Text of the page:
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Sleeping Beauty

Then, she was cherished across Egypt for her beauty and her brains. Now, the queen known to history as Nefertari is reaching across more than 3,000 years to raise some provocative questions about the future. What in the world among the myriad relics of yesterday is worth conserving for coming generations? Save that building? Save this feather? And, since it's impossible to save everything, what should time and old age be allowed to have their way with?
An outdoor setting doesn't necessarily require simplicity of means or concept. But Naomi Goldberg must have felt it does, because she drastically and disturbingly simplified her usually interesting choreography to the point of its becoming threadbare and insipid when her Los Angeles Modern Dance and Ballet troupe introduced her new "Three Tales" Saturday at the John Anson Ford Amphitheatre.
January 7, 1994 | SUSAN HEEGER, SPECIAL TO THE TIMES; Susan Heeger writes regularly about gardening for The Times
If the term "bare root" gives you the shivers, you're not alone. It takes guts to shell out for some leafless, lifeless-looking twigs, and a wizard's eye to envision them as the rosebush or peach tree pictured on their tag. For those willing to take the plunge, the most appealing payoff may come in dollars. Bare-root plants--those sold in a dormant state, without benefit of soil or pot and possibly wrapped in a plastic bag--cost one-third to one-half less than they will in spring.
November 14, 1993 | Mary Morris, Mary Morris 's most recent novel, "A Mother's Love" (Doubleday), was published earlier this year
A case could be made that Susannah Moore is fundamentally a writer about place--about the tug of places and the need to flee them; about how in the end they heal us. She brings her unique vision to her native Hawaii, imbuing it with atavistic powers. In "Sleeping Beauties," Moore's main character, Clio, still has a totemic animal, the lizard, remarkable for its adaptability: "Modest, small, nocturnal. . . . He demands very little. He does great service."
October 18, 1993 | MARTIN BERNHEIMER
Another night, another "Beauty." Familiarity may not breed contempt when it comes to Peter Martins' hectic production of Petipa's fairy-tale classic, but it doesn't enhance enchantment either. As staged two years ago by the New York City Ballet, this "Sleeping Beauty" moves brightly and briskly over the stage of the Orange County Performing Arts Center. Yet no matter who plays what, it doesn't seem to move very poignantly.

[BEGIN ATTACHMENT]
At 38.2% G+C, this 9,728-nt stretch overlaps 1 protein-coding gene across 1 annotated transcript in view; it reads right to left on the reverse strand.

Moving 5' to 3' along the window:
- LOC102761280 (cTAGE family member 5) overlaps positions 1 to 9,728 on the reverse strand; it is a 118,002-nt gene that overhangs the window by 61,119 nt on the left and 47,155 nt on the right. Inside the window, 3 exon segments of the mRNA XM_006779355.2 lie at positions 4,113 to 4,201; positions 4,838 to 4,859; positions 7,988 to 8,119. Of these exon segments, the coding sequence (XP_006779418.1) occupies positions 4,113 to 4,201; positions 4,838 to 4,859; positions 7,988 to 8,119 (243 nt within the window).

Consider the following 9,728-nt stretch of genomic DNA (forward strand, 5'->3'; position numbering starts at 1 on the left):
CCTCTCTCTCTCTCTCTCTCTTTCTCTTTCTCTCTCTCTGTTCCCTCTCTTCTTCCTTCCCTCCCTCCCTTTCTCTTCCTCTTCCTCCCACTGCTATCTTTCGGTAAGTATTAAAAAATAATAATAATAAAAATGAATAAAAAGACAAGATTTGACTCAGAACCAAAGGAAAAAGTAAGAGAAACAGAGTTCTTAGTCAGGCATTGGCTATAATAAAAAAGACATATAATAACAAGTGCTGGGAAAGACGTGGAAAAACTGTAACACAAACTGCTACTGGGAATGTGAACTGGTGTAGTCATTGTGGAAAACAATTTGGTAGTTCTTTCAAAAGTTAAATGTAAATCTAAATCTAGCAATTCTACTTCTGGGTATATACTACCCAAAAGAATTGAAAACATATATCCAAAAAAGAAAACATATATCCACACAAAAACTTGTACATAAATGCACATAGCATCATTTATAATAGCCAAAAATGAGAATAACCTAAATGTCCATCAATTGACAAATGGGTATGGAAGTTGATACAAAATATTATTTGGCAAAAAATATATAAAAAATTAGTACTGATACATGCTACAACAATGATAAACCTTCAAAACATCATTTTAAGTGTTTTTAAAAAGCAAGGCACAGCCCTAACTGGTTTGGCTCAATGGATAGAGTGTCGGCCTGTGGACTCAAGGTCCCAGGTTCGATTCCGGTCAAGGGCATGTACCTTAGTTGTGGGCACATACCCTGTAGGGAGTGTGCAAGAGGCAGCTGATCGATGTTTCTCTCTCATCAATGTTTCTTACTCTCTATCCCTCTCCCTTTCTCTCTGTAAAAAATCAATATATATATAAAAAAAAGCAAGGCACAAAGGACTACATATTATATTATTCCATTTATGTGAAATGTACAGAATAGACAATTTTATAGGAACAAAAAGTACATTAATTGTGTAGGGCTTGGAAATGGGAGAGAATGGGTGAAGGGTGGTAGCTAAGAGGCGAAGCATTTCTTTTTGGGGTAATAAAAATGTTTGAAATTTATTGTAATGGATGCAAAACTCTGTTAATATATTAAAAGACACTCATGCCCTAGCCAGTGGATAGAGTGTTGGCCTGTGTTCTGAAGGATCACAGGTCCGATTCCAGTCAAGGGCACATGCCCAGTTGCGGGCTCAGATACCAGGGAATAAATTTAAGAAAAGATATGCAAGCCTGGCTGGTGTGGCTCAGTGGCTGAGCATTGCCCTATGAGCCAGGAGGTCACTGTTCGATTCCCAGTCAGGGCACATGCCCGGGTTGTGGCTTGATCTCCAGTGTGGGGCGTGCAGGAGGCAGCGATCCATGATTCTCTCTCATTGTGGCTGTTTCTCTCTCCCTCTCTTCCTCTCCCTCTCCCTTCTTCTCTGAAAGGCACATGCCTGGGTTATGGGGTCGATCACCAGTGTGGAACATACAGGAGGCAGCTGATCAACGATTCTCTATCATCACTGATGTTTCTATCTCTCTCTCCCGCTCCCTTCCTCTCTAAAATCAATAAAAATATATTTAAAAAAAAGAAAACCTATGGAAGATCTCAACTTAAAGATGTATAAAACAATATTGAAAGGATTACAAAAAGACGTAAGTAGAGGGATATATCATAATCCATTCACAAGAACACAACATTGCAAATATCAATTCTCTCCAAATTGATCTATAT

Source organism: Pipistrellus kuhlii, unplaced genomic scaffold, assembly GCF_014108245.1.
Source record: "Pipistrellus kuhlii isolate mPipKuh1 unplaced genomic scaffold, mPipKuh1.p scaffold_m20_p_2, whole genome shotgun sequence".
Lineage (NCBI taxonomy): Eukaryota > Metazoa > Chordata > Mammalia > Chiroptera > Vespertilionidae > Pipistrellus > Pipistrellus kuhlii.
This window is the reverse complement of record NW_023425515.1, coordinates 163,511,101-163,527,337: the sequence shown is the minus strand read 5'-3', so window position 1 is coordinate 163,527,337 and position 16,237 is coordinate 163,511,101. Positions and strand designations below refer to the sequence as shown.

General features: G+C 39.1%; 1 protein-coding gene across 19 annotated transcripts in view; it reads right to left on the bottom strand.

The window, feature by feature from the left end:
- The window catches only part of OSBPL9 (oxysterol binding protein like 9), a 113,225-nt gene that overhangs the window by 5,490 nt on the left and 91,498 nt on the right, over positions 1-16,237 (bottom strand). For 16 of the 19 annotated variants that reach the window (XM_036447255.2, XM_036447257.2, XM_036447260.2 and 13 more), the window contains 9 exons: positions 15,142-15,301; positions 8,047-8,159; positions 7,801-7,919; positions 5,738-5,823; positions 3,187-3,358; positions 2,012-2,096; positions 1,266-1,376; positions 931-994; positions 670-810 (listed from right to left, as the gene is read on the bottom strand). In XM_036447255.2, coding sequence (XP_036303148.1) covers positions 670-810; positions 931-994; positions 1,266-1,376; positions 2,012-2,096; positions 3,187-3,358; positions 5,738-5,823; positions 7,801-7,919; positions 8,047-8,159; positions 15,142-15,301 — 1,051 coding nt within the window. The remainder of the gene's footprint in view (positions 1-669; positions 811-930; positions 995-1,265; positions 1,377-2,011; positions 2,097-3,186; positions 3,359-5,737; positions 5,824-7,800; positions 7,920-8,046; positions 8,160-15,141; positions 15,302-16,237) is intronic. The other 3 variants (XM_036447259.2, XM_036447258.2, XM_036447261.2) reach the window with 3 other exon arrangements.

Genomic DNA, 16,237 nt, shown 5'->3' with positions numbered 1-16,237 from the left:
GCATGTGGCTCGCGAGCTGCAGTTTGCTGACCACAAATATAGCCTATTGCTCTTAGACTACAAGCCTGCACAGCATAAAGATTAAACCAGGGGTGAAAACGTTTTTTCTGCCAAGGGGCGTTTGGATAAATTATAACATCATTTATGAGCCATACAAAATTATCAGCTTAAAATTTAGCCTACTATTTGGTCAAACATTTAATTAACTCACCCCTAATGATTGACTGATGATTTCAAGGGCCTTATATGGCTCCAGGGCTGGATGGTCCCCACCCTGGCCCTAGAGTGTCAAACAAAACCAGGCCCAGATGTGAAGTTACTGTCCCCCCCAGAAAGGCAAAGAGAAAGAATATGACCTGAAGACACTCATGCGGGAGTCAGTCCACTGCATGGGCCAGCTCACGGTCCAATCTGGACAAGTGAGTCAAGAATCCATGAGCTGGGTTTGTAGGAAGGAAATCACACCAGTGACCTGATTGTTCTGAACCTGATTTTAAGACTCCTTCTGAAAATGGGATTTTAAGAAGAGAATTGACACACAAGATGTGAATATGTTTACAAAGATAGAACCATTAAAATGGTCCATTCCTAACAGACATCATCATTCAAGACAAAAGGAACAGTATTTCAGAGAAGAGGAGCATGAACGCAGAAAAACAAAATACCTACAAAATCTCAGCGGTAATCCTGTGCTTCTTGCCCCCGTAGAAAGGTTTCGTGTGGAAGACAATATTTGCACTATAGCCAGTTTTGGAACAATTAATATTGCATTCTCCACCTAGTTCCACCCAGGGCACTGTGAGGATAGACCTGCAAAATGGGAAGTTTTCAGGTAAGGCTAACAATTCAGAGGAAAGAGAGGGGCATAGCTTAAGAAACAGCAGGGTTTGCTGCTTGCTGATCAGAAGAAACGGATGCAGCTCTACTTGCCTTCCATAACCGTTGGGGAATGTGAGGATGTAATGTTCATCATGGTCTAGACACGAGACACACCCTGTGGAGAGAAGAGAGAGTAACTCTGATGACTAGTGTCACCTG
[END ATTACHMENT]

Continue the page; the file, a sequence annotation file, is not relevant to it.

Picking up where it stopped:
Once upon a time, dear children, in the dark and distant age when people weren't in a constant rush, there was a wondrous, slow-moving Russian ballet called "The Sleeping Beauty." Marius Petipa devised choreography that ennobled every lofty quiver and quaver in Tchaikovsky's lush score. This coming-of-age fairy tale on point entailed three acts plus a prologue.
October 14, 1993 | CHRIS PASLES, Chris Pasles covers classical music and dance for The Times Orange County Edition
"The Sleeping Beauty," to be danced by New York City Ballet this week at the Orange County Performing Arts Center, was first staged at the Maryinsky Theatre in St. Petersburg, Russia, in 1890, in a sumptuous production that could only have been funded by a bottomless Imperial purse. And it was. Czar Alexander III reached into his financial reserves to help fund this and other productions (of opera as well as ballet) at the Imperial Theatres.
October 10, 1993 | CHRIS PASLESBD Chris Pasles is a staff writer for The Times' Orange County edition. and
Choreographer George Balanchine revolutionized ballet in this century, changing the way ballets were made and the ways dancers looked. He shaped the New York City Ballet into the primary vehicle for his innovations, directing the company from its founding in 1948 until his death in 1983 and creating for it hundreds of works. The company also became the training ground for producing Balanchine ballerinas--a special kind of thoroughbred. Suzanne Farrell was the archetype.
August 8, 1993 | HELENA ZUKOWSKI, Zukowski is a free-lance writer who lives in Abbotsford, British Columbia
In the relentless homogenization of Europe, it's getting harder and harder to find a place where "differentness" hits you in the face. The first time I stumbled into this Eastern European town, it looked for all the world like a place that had settled down to sleep somewhere around the Renaissance and then forgot to wake up. No modern buildings, no neon, no Golden Arches, no traffic lights, not even a Coke machine.
July 21, 1993 | Associated Press
Here's an investment that Sleeping Beauty fans may appreciate. Walt Disney Co., borrowing from one of its fairy-tale classics, said it may sell a bond that won't mature for 100 years. Perhaps it's just a coincidence, but that's how long the sleeping princess waited until awakened by a prince's magic kiss. Disney may have to work some of its own magic to sell such bonds, which won't pay back investors their principal until near the end of the next century.
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